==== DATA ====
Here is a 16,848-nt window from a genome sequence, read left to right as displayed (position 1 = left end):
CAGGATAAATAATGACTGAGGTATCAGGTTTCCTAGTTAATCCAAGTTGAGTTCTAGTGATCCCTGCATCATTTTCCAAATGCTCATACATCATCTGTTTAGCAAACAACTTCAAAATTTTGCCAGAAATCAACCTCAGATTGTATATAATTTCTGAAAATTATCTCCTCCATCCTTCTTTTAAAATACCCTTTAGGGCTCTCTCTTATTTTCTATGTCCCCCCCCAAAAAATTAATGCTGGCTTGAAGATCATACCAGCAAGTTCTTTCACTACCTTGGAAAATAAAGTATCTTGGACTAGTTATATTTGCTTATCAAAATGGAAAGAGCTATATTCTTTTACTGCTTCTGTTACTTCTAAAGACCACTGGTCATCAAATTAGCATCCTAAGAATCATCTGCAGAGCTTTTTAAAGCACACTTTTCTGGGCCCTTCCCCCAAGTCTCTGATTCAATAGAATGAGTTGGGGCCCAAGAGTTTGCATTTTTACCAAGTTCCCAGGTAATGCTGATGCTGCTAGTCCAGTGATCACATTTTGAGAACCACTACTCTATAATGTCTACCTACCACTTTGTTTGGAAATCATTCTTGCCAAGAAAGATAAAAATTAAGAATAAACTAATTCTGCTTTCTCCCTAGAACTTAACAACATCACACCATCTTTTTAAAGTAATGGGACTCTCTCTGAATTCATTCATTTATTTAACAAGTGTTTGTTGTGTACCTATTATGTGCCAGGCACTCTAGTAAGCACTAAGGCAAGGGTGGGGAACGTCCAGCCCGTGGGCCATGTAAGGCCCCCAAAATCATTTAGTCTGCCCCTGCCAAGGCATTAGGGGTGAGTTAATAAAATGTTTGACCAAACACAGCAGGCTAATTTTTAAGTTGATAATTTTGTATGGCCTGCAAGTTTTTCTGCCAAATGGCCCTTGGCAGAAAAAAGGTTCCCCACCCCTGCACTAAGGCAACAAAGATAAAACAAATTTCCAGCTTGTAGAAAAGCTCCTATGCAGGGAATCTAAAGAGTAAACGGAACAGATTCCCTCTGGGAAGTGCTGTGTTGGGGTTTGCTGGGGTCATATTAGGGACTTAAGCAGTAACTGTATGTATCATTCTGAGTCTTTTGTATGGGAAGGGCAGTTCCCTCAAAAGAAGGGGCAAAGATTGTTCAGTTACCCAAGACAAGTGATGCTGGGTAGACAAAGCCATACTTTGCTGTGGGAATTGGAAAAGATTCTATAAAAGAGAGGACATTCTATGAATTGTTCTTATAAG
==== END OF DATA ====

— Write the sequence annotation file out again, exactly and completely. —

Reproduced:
Here is a 16,848-nt window from a genome sequence, read left to right as displayed (position 1 = left end):
CAGGATAAATAATGACTGAGGTATCAGGTTTCCTAGTTAATCCAAGTTGAGTTCTAGTGATCCCTGCATCATTTTCCAAATGCTCATACATCATCTGTTTAGCAAACAACTTCAAAATTTTGCCAGAAATCAACCTCAGATTGTATATAATTTCTGAAAATTATCTCCTCCATCCTTCTTTTAAAATACCCTTTAGGGCTCTCTCTTATTTTCTATGTCCCCCCCCAAAAAATTAATGCTGGCTTGAAGATCATACCAGCAAGTTCTTTCACTACCTTGGAAAATAAAGTATCTTGGACTAGTTATATTTGCTTATCAAAATGGAAAGAGCTATATTCTTTTACTGCTTCTGTTACTTCTAAAGACCACTGGTCATCAAATTAGCATCCTAAGAATCATCTGCAGAGCTTTTTAAAGCACACTTTTCTGGGCCCTTCCCCCAAGTCTCTGATTCAATAGAATGAGTTGGGGCCCAAGAGTTTGCATTTTTACCAAGTTCCCAGGTAATGCTGATGCTGCTAGTCCAGTGATCACATTTTGAGAACCACTACTCTATAATGTCTACCTACCACTTTGTTTGGAAATCATTCTTGCCAAGAAAGATAAAAATTAAGAATAAACTAATTCTGCTTTCTCCCTAGAACTTAACAACATCACACCATCTTTTTAAAGTAATGGGACTCTCTCTGAATTCATTCATTTATTTAACAAGTGTTTGTTGTGTACCTATTATGTGCCAGGCACTCTAGTAAGCACTAAGGCAAGGGTGGGGAACGTCCAGCCCGTGGGCCATGTAAGGCCCCCAAAATCATTTAGTCTGCCCCTGCCAAGGCATTAGGGGTGAGTTAATAAAATGTTTGACCAAACACAGCAGGCTAATTTTTAAGTTGATAATTTTGTATGGCCTGCAAGTTTTTCTGCCAAATGGCCCTTGGCAGAAAAAAGGTTCCCCACCCCTGCACTAAGGCAACAAAGATAAAACAAATTTCCAGCTTGTAGAAAAGCTCCTATGCAGGGAATCTAAAGAGTAAACGGAACAGATTCCCTCTGGGAAGTGCTGTGTTGGGGTTTGCTGGGGTCATATTAGGGACTTAAGCAGTAACTGTATGTATCATTCTGAGTCTTTTGTATGGGAAGGGCAGTTCCCTCAAAAGAAGGGGCAAAGATTGTTCAGTTACCCAAGACAAGTGATGCTGGGTAGACAAAGCCATACTTTGCTGTGGGAATTGGAAAAGATTCTATAAAAGAGAGGACATTCTATGAATTGTTCTTATAAG